Oh, those honest Cub Scouts. Still upholding all those badge-worthy lessons of decency and civic duty 17 years later.

So, sure enough, that summer, July of 2017, the flagpole, moved inland, was put up again, and the present version of Scout Troop 825 “had a little ceremony, re-buried the time capsule, and put the little stone marker back on top,” Sturtz recounted. Now, 20 years later, “it’s pretty exciting to take a peak back.” Of course, the second round of digging the thing up required another ceremony which proved a little more difficult than the replanting ceremony of 2017 did. Sturtz had lost touch with some of the original Cub Scouts of 20 years ago over the years, and COVID made planning an event even harder. But, through the miracle of Facebook, Sturtz was able to get in touch with a fair number of those who’d originally been there 20 years earlier. Looking for photos of those days to help him in his search, Sturtz couldn’t find any on his computer. Then it dawned on him. Those were the days of film. Oh, the cruelties of time.

And so, the long-awaited day finally came. And they dug, and they dug, and they hauled that hunk of metal out of the ground. And now, the moment they had all been waiting for was here. All they had to do was open it. Oh. Right. Remember how you sealed it to withstand the Apocalypse? Well, maybe next time you bury this thing, you’ll bury a wrench next to it, ‘cause no one at this ceremony had one. So much for that old “Be Prepared” motto.

Ken’s father came up with a wrench and some other tools. The capsule was so tightly sealed, Ken said, it sucked air when the top was finally broken free. And what was inside?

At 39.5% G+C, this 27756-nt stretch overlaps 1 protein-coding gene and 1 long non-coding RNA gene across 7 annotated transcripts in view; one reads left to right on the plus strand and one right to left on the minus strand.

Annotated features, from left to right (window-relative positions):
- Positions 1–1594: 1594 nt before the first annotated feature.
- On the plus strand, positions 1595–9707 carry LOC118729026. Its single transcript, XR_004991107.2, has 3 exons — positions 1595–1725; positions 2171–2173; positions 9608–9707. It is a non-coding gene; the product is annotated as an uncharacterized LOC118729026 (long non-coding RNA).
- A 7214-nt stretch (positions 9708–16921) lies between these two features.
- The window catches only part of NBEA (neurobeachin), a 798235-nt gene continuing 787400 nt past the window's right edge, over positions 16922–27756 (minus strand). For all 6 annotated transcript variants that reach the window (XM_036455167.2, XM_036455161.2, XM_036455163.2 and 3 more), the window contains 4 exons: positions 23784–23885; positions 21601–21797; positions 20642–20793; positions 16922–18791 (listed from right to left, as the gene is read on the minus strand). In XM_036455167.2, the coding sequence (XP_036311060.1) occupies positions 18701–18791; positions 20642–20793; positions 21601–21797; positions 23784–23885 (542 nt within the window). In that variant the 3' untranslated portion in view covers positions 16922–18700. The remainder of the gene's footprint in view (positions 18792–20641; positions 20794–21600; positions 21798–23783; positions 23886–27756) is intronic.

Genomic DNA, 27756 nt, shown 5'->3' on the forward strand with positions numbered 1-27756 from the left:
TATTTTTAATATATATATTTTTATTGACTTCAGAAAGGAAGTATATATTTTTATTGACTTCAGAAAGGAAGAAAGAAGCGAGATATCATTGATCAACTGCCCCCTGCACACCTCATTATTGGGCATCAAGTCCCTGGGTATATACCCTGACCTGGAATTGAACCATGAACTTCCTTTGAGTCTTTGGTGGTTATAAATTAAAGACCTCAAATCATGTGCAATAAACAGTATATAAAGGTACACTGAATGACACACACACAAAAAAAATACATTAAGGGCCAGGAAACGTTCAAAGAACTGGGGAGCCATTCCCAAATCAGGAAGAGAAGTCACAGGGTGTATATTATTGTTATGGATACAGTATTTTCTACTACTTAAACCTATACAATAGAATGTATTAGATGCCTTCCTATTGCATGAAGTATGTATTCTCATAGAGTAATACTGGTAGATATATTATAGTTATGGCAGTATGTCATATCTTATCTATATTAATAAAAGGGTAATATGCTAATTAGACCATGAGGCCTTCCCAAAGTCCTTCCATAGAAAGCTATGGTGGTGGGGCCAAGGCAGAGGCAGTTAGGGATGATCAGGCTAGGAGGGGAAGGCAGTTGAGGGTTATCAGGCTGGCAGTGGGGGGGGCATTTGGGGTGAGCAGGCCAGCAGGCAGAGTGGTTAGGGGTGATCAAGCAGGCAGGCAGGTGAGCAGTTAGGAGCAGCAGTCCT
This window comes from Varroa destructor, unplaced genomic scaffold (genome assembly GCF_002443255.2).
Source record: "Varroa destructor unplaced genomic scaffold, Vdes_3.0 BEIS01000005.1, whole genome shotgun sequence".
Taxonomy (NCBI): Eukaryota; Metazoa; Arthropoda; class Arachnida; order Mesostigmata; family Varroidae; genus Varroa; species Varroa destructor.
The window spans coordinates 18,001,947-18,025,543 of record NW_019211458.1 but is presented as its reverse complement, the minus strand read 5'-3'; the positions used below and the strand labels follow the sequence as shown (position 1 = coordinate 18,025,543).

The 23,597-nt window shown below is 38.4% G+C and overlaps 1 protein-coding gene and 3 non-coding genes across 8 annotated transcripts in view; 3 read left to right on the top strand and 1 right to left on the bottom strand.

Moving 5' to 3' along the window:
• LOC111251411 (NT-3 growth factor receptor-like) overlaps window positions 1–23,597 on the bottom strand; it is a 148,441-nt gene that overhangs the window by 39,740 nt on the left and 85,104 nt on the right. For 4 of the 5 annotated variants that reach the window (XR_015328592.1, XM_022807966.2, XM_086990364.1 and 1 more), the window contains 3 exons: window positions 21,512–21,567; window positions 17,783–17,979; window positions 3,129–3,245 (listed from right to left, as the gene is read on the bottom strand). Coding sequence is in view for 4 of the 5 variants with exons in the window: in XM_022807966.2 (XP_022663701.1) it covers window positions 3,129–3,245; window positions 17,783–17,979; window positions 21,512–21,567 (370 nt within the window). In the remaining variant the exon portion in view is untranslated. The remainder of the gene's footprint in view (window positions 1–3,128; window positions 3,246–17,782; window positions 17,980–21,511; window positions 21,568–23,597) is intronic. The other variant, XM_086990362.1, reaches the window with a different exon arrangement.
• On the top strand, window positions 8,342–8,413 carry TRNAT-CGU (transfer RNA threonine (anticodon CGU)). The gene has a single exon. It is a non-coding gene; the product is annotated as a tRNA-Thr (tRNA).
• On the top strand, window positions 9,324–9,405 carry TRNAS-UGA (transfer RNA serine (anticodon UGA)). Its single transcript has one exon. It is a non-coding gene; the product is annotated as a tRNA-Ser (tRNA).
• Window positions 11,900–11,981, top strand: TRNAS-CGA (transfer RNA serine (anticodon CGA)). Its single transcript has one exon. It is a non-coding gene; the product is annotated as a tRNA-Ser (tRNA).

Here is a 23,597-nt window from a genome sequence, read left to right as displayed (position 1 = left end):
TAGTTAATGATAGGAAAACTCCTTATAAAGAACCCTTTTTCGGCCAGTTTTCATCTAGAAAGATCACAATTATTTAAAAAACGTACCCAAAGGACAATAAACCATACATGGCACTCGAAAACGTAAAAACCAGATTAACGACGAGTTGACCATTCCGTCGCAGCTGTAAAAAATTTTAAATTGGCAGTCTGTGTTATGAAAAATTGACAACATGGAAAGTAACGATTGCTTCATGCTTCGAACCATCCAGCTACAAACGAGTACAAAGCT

“It was all was just the way we left it,” said Sturtz.

Inside the capsule: the 2000 winning pinewood derby car, an old Boy Scout cap, photos, Polaroids, coins, patches, the Pokemon cards, a floppy disk, a roster of the Scouts in the pack, some special edition millennium M&Ms, 50 state quarters, an ad for Road Runner high-speed internet, a New Year’s Eve party hat, a letter mentioning the Y2K scare, the front page of the Mexico Independent, and predictions from experts on future, almost all of which were wrong.

Also inside, everyone had filled out a sheet with his favorite foods and hero. Sturtz’s hero was Davy Crockett. Somehow, he’d forgotten that. I didn’t ask whether his hero had changed since then. I mean, why would it?

And then there was this:

“Somebody put in a little tiny pocket calculator, like a really small one,” said Sturtz, “and for some reason, they left the battery in, which when you bury things in a time capsule, like an old phone or a calculator, you’re supposed to take the batteries out so they don’t leak all over. For some reason, whoever put it in there left the batteries in this tiny, little, like the size of a matchbook, little pocket calculator. I pushed the on button, and the thing still worked.”

Reminded me of an old Woody Allen movie. He’s frozen for 100 years, comes back, finds a 1960s-era Volkswagen Beetle with the keys in it in a cave. He turns the key. It starts right up.

And so, on to the future. What have they in mind?

“The plan is to take pictures of everything. We’d like to keep it together,” said Sturtz. “We’re going to try to re-bury it in the fall, and let the Cub Scouts and the pack pick some items out to bury, and put in items of their own. We thought it would be sort of fun to put it in the ground again and set the timer for another 20 years. Twenty years seems long enough that it’s exciting to see how much things have changed, but not so long that no one’s around to enjoy it.”

They’re not sure where they’ll bury the next one, Sturtz said. Probably not so close to the lake.